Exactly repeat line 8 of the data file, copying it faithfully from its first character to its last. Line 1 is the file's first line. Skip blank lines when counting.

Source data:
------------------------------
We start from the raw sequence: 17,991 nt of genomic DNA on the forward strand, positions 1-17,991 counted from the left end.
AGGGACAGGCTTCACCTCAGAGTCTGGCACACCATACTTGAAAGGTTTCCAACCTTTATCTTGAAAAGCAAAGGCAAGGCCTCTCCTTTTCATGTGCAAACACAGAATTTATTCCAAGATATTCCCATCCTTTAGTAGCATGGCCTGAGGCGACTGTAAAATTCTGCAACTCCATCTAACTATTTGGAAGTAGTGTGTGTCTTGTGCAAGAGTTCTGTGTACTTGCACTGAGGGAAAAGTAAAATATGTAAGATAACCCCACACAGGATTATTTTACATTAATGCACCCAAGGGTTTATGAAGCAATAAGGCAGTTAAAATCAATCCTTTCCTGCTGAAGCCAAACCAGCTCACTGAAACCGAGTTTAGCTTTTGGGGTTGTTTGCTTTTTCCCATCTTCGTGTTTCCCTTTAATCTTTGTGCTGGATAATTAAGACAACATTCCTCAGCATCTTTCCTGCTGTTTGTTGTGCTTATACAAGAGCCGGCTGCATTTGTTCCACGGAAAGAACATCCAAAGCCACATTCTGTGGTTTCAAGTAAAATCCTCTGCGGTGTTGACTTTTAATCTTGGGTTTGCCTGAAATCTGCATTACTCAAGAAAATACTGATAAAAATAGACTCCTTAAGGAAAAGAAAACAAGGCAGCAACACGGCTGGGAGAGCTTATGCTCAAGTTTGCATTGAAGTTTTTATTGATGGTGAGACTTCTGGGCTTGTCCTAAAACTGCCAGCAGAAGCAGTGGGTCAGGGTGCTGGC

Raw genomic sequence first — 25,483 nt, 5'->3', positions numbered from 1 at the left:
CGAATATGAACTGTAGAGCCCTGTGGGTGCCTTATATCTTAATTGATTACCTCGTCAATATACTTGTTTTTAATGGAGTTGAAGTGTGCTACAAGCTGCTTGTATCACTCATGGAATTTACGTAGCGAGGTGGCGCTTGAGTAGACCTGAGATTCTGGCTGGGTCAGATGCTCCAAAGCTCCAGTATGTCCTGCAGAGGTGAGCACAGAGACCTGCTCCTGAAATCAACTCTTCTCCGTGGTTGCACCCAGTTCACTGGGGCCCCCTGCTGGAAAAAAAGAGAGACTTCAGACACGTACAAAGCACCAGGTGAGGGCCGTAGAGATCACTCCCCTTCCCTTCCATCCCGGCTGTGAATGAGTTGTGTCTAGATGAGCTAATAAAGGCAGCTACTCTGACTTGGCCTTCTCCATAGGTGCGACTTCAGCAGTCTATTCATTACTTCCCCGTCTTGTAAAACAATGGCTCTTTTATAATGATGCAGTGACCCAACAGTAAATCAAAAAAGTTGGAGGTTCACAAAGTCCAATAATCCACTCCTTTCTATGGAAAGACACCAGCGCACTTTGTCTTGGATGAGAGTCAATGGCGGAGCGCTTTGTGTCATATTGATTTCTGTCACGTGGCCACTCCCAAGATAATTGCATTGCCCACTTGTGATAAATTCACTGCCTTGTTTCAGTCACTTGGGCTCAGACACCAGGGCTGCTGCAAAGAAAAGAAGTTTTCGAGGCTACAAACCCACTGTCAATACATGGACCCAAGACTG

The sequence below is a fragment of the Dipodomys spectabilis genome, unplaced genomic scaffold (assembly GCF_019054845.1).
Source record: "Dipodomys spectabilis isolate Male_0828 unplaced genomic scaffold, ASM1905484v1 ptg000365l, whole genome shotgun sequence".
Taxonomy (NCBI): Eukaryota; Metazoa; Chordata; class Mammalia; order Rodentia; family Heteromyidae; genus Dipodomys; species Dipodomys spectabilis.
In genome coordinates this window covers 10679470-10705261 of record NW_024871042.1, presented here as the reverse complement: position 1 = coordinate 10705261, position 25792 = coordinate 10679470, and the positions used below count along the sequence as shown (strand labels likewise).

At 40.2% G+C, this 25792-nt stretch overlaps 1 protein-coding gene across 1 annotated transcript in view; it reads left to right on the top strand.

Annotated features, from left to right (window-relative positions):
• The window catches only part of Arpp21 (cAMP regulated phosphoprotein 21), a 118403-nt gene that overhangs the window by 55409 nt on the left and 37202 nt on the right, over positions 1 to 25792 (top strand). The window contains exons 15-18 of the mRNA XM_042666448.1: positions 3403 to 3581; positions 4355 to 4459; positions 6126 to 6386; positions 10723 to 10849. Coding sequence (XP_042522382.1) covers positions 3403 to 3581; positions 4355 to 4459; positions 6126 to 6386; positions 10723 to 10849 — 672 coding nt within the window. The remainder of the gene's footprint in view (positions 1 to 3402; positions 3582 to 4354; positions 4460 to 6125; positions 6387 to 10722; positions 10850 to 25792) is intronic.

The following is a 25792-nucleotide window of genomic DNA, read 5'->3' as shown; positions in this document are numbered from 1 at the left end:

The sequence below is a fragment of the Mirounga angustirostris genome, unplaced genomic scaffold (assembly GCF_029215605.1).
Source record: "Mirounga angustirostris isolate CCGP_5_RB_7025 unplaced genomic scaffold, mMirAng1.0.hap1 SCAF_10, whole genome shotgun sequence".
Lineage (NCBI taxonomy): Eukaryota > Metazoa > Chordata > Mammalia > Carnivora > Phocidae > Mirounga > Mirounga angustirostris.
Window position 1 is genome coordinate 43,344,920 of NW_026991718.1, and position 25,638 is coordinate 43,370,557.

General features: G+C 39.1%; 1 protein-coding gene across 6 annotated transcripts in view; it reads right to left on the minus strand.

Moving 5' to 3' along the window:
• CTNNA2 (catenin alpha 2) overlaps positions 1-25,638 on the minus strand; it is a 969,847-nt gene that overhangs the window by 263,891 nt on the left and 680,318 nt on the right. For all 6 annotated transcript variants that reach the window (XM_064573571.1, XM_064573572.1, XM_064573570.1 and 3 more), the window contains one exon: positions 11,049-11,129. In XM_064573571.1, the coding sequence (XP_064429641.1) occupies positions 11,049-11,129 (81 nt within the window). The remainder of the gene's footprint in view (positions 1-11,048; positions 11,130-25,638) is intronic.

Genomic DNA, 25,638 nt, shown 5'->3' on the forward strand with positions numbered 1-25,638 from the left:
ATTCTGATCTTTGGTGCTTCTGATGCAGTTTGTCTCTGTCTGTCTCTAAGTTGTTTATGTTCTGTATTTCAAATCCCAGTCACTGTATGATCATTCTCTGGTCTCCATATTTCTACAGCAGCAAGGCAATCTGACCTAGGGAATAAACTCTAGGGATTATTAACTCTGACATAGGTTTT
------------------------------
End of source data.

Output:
In genome coordinates this window covers 10679470-10705261 of record NW_024871042.1, presented here as the reverse complement: position 1 = coordinate 10705261, position 25792 = coordinate 10679470, and the positions used below count along the sequence as shown (strand labels likewise).